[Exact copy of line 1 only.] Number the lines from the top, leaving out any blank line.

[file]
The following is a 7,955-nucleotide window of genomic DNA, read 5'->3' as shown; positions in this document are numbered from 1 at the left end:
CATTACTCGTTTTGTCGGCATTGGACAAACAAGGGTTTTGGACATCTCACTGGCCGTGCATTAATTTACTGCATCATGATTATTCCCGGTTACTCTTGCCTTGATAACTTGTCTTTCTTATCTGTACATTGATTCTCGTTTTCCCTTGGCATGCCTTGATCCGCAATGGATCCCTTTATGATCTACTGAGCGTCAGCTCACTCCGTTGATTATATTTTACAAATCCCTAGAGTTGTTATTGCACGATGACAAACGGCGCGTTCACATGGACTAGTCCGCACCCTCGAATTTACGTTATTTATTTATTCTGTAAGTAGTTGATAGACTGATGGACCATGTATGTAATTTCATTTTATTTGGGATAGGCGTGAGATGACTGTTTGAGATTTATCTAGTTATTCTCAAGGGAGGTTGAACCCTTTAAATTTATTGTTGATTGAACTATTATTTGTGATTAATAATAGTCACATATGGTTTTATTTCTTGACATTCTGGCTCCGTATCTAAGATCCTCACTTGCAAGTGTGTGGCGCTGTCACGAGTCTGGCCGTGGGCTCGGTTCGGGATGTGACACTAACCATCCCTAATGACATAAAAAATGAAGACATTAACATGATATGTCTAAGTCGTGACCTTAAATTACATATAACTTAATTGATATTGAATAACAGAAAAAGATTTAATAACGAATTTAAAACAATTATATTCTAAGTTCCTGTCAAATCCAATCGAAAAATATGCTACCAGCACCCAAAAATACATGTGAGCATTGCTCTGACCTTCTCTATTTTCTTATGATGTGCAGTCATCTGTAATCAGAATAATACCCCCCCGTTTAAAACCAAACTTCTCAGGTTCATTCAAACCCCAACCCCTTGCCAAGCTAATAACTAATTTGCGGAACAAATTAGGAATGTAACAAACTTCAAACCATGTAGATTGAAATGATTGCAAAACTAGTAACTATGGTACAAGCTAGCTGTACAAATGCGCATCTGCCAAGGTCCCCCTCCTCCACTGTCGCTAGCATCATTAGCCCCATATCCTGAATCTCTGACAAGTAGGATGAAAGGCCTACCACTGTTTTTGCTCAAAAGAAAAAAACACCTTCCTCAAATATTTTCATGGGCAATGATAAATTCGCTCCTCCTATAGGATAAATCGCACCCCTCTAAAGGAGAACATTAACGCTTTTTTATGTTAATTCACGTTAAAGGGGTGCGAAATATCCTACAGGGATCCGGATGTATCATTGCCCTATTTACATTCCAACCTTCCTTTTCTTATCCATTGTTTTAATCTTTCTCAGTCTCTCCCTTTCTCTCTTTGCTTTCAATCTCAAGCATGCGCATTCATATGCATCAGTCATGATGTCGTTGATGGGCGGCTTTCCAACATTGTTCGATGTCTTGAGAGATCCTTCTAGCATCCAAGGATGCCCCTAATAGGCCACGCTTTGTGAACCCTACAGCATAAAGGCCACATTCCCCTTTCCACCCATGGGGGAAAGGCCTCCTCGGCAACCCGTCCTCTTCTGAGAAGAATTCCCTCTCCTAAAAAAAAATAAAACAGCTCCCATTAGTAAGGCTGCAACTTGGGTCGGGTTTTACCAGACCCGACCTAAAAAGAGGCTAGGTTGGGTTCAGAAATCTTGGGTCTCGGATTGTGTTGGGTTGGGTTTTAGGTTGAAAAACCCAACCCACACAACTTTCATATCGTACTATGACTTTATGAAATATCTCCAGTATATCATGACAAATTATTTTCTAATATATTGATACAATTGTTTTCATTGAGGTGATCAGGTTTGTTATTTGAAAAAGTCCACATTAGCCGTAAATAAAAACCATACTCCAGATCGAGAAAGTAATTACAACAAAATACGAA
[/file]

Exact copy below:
The following is a 7,955-nucleotide window of genomic DNA, read 5'->3' as shown; positions in this document are numbered from 1 at the left end: